Former British prime minister Gordon Brown has accused Rupert Murdoch's newspapers The Sun and the Sunday Times of hiring "known criminals" to obtain confidential information about his family.
AFP - British former prime minister Gordon Brown on Tuesday accused newspapers from Rupert Murdoch's media empire of using "known criminals" to hack into his personal information.
He also said he was "in tears" after The Sun published details of his son's illness in 2006, adding that then-editor and now News International chief executive Rebekah Brooks had phoned him to say they were running the story.
"I think what happened pretty early on in government was that the Sunday Times appear to have got access to my building society account, they got access to my legal files," Brown told the BBC.
"But I'm shocked, I'm genuinely shocked to find that this happened because of their links with criminals, known criminals who were undertaking this activity, hired by investigators who were working with the Sunday Times."
He accused News International of using "people who were known criminals, people who had in some cases criminal records, and that News International was working through links they had with the criminal underworld."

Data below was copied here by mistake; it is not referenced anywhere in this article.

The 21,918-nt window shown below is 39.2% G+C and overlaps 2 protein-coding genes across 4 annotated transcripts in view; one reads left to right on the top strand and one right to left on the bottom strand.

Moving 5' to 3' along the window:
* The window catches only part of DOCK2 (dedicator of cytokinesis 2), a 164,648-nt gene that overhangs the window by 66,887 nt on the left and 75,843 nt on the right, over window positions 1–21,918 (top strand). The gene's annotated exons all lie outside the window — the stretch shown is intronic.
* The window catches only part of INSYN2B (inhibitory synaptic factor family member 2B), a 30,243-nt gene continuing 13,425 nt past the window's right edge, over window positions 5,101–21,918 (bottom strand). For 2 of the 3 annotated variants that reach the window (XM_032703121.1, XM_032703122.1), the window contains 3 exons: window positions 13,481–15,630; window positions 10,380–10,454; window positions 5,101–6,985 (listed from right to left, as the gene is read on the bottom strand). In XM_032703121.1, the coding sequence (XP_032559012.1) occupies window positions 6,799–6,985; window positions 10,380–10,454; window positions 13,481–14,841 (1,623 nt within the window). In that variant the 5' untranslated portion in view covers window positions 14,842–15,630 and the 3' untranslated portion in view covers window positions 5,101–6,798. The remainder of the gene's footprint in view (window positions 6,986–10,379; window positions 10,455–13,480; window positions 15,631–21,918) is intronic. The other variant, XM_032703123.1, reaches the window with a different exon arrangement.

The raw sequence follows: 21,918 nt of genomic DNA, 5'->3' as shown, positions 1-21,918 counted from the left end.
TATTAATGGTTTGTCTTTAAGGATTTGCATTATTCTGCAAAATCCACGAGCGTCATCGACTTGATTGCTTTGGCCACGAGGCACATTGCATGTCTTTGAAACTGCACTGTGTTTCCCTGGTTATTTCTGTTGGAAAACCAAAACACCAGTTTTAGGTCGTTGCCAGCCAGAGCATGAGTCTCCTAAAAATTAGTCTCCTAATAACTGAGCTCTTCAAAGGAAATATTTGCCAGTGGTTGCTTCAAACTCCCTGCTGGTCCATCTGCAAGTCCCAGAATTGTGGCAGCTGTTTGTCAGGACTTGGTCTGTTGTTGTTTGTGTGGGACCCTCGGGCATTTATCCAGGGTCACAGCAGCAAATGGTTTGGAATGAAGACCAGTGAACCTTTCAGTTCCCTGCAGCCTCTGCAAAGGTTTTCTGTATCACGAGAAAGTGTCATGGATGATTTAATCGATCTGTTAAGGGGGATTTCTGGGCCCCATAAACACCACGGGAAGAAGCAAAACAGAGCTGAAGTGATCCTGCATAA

Brown's dramatic intervention means that a scandal over phone hacking at the Murdoch-owned News of the World has now widened to engulf two of the other three papers in News International, Murdoch's British stable.
Murdoch shut down the News of the World last week.
Brown, who was Labour prime minister from 2007 to 2010, and finance minister for a decade before then, questioned how the The Sun was in 2006 able to obtain details revealing that his younger son Fraser had cystic fibrosis.
"I've never talked publicly about Fraser's condition. And obviously we wanted that to be kept private for all the obvious reasons," Brown said.
Asked how it affected him, Brown said: "In tears. Your son is being broadcast across the media. Sarah (his wife) and I are incredibly upset about it, we're thinking about his long-term future, we're thinking about our family."
When asked if Brooks had called him, he said: "We were told by The Sun and Rebekah Wade (her maiden name) at the time."
"You've got to ask yourself where are they getting this information from?" he added.
"They will have to explain themselves, I can't think of any way that the medical condition of a child could be put into the public arena legitimately unless the doctor makes a statement or the family makes a statement."
Date created : 2011-07-11